he destroyeth the perfect and the wicked; this is thought by some to be a very bad expression, bordering on blasphemy, and contrary to the nature and perfections of God, and to the methods of his providence, Genesis 18:23; and that Job speaks in the person of one destitute of the grace of God: but nothing is more certain than that this was the real sentiment of his mind, his firm belief, nor could he be persuaded to the contrary; indeed it may be understood in a good sense: by a "perfect" man we are to understand a truly good man, one that has received the grace of God in truth, and is perfectly justified and pardoned through the blood and righteousness of Christ; and by a "wicked" man one that is under the influence of his lusts, is abandoned to them, and never easy but while he is serving them, which he is continually doing. Now the destruction of these is not to be interpreted of everlasting destruction; this indeed will be the case of wicked men, but not of perfect and good men: God by his grace has made a difference between them in this world, and so he will in the next; the one will go into everlasting punishment, the other into everlasting life, and will never come together in the same place or state; nor will the perfect man be destroyed at all in such sense; the grace of God within him, and the righteousness of Christ upon him, will eternally secure him from everlasting wrath and ruin: but it is meant of temporal destruction; sometimes indeed a remarkable distinction is made between the one and the other in a time of general calamity, as Noah, a perfect man, was saved, when the world of the ungodly were destroyed by water, Genesis 7:23; and Lot, a righteous man, when Sodom and Gomorrah were consumed by fire, Genesis 19:29; but frequently they fall together in the same common distress; good and bad men, among the Jews were alike carried captive into Babylon, signified by Jeremiah's good and bad figs, Jeremiah 24:2; of good men, Ezekiel, Daniel, Shadrach, Meshech, and Abednego, are instances; though indeed it is on different accounts, and with different views, that the one and the other are destroyed with a temporal destruction, in their persons, their health, their families, or in their estates; such calamities upon good men are not as punishments for their sins, as on the wicked; but as fatherly chastisements, and for the trial of their graces, for their spiritual and eternal good, and that they might not be condemned with the world. Job's view in saying this is to observe, that a man's state God-ward is not to be judged of by his outward circumstances, whether he is a good man or a bad man, since they may both be in the same afflictions and distress, and which he opposes to the sentiments and sayings of Eliphaz and Bildad, Job 4:7.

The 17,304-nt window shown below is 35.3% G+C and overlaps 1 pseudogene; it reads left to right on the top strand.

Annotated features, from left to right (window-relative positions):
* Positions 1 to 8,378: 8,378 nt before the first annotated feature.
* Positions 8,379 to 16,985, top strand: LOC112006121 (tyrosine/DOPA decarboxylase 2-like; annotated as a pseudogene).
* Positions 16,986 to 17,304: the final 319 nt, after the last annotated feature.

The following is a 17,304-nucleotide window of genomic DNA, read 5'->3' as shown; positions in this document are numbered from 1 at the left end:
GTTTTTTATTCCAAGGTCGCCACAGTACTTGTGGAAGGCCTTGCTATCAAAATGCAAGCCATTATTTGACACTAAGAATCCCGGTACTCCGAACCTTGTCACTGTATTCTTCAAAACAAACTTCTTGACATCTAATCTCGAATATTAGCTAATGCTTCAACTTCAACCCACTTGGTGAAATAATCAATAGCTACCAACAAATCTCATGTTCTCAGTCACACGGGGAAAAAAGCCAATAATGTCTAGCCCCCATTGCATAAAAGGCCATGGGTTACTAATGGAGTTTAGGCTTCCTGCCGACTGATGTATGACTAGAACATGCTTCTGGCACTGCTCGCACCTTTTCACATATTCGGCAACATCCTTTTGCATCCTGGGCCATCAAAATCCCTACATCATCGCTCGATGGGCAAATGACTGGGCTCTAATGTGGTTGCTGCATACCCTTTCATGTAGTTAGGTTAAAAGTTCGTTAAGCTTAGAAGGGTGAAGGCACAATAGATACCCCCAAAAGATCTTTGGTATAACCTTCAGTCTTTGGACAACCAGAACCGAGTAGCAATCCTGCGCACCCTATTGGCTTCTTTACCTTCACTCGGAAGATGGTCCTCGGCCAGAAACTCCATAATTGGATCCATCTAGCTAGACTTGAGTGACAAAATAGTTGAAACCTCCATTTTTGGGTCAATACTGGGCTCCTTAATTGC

(x) "unum est", Munster, Mercerus, Schmidt. (y) "Perinde est", Cocceius. (z) "Singulare enimvero id!", Schultens.
Jamieson-Fausset-Brown Bible Commentary
22. one thing—"It is all one; whether perfect or wicked—He destroyeth." This was the point Job maintained against his friends, that the righteous and wicked alike are afflicted, and that great sufferings here do not prove great guilt (Lu 13:1-5; Ec 9:2).